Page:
despite fillip from strong-performing tmt sector five years ago, funds failed to take advantage of rallies in high beta stocks as managers took defensive positions
Funds that performed well in the Equity Europe ex UK sector in the past five years did so on the back of the TMT boom. However, most managers seem to have missed subsequent rallies in high beta stocks and were defensively positioned throughout the bear market.
The GAM Star Continental Europe portfolio was the top performer in the Equity Europe ex UK sector. Manager Maria Llamas claims her strategy has not changed over the past five years. She tries to pick firms that are restructuring or are reducing operating costs where investors are likely to see a change in the return on capital.
One period where the portfolio performed extremely well was during the TMT boom. Llamas says: "We spotted the TMT rally early following the liberalisation of the European telecom market. We got out of the sector quickly before the bubble burst and shifted the portfolio into old economy stocks."
Although the portfolio did suffer and fall back during the middle of 2000, Llamas points out this was because she position the fund back into cash and more defensive stocks such as old economy when the market did not like it.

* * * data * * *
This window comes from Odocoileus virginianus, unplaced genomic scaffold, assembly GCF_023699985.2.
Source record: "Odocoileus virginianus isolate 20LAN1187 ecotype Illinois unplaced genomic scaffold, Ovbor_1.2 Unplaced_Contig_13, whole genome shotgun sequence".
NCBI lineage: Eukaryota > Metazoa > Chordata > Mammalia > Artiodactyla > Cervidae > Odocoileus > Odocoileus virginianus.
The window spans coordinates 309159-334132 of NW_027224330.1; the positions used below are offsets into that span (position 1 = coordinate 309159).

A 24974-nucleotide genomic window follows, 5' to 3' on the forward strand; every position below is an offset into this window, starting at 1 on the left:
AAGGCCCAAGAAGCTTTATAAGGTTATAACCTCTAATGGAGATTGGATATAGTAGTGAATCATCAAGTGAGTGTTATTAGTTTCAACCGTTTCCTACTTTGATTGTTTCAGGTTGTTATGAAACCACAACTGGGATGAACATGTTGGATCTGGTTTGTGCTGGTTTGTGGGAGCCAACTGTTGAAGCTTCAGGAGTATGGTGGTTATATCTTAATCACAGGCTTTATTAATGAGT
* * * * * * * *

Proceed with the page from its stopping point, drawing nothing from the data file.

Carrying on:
According to Llamas you sometimes have to build positions that may initially hurt the portfolio in the short term when the sector is going down, but should pay off in the long term.
The move did pay off and the fund performed extremely well in the third quarter of 2000 when old economy stocks came back into fashion.
Around the second quarter in 2003, the GAM fund fell with the market following the Iraq war. However, the portfolio was positioned in defensive stocks and cash, and when the market started to improve it was the high beta stocks that rallied. The fund did not catch all of the upside, although Llamas did switch into financials where some outperformance was achieved.
From September 2003 Llamas' fund has been performing well on the back of oil stocks. She recognised that oil price was at low values and the world was becoming more dependent on oil following strong periods of growth. Llamas thought oil stocks were too cheap and foresaw the rise in the price.
"We believe that there is structurally higher oil demand and plentiful supply but it is becoming more expensive to get that supply out of the ground and into the market. That has the effect of tightening the market and increases the price of commodities," Llamas says.
The Henderson HF Continental Euro Equity fund was ranked the second top performing fund in the Equity Europe ex UK sector. John Botham, director of European equities, says: "The key to performing well is our flexible approach. We were correctly involved in the hype of the TMT sector. At Christmas time in 1999 we correctly identified when they were getting over valued and cut back extensively."